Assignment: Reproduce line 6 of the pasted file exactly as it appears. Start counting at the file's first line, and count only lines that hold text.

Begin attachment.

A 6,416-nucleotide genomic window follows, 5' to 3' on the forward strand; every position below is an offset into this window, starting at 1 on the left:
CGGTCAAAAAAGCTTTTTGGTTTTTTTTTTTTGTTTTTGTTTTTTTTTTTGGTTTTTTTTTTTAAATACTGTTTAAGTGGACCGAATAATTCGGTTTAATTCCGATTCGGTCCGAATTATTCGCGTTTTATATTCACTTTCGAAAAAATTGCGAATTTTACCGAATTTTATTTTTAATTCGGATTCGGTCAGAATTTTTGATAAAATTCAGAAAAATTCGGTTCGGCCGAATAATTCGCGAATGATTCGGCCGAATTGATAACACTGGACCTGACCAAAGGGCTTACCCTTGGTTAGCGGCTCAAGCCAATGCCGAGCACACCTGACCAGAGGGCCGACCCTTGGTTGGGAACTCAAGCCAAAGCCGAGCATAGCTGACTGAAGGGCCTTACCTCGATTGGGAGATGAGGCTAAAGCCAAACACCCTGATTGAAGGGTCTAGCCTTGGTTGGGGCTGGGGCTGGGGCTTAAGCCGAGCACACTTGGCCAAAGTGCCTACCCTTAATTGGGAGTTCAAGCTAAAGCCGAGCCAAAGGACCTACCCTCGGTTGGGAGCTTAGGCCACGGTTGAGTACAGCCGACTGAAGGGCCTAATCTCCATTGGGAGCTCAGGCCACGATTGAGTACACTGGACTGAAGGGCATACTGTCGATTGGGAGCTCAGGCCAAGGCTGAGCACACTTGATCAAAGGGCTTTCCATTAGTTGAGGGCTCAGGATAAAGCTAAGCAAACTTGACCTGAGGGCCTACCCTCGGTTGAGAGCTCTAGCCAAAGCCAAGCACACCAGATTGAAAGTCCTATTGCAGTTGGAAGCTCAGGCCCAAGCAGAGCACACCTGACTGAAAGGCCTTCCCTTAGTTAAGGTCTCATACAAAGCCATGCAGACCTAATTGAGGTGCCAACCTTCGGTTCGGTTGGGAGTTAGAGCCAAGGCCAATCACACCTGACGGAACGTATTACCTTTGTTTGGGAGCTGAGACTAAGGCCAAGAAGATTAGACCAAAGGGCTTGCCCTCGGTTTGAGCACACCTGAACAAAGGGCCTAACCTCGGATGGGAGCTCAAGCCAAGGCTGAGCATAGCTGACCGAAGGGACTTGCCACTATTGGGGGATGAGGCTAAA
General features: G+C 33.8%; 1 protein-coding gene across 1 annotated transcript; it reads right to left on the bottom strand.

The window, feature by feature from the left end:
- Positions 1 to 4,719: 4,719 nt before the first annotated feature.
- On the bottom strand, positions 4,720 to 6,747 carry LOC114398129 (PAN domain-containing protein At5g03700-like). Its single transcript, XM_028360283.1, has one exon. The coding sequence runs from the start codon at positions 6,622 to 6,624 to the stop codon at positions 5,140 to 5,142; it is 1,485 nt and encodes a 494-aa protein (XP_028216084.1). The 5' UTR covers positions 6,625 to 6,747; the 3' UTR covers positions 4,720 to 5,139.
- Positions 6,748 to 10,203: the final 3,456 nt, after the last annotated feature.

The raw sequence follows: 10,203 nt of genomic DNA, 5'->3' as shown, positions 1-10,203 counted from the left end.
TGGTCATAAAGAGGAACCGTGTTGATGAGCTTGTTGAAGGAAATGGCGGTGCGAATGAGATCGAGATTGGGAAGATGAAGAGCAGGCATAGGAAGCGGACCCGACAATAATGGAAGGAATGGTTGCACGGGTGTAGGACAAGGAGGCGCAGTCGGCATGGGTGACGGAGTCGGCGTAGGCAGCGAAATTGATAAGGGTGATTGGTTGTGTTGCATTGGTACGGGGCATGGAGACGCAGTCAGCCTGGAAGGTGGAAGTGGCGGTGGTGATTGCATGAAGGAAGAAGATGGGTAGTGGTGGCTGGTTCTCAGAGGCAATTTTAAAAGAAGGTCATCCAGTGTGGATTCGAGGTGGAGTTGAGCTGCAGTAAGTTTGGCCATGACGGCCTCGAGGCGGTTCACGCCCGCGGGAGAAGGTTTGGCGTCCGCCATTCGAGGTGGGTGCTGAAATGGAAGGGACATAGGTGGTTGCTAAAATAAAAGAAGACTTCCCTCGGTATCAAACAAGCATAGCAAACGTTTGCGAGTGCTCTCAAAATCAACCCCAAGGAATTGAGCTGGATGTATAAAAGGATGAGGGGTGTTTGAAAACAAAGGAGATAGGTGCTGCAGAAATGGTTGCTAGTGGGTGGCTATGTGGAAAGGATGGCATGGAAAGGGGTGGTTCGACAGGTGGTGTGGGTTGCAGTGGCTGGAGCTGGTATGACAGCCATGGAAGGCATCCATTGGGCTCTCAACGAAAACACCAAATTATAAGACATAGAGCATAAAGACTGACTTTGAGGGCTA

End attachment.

- On the bottom strand, positions 4,720 to 6,747 carry LOC114398129 (PAN domain-containing protein At5g03700-like). Its single transcript, XM_028360283.1, has one exon. The coding sequence runs from the start codon at positions 6,622 to 6,624 to the stop codon at positions 5,140 to 5,142; it is 1,485 nt and encodes a 494-aa protein (XP_028216084.1). The 5' UTR covers positions 6,625 to 6,747; the 3' UTR covers positions 4,720 to 5,139.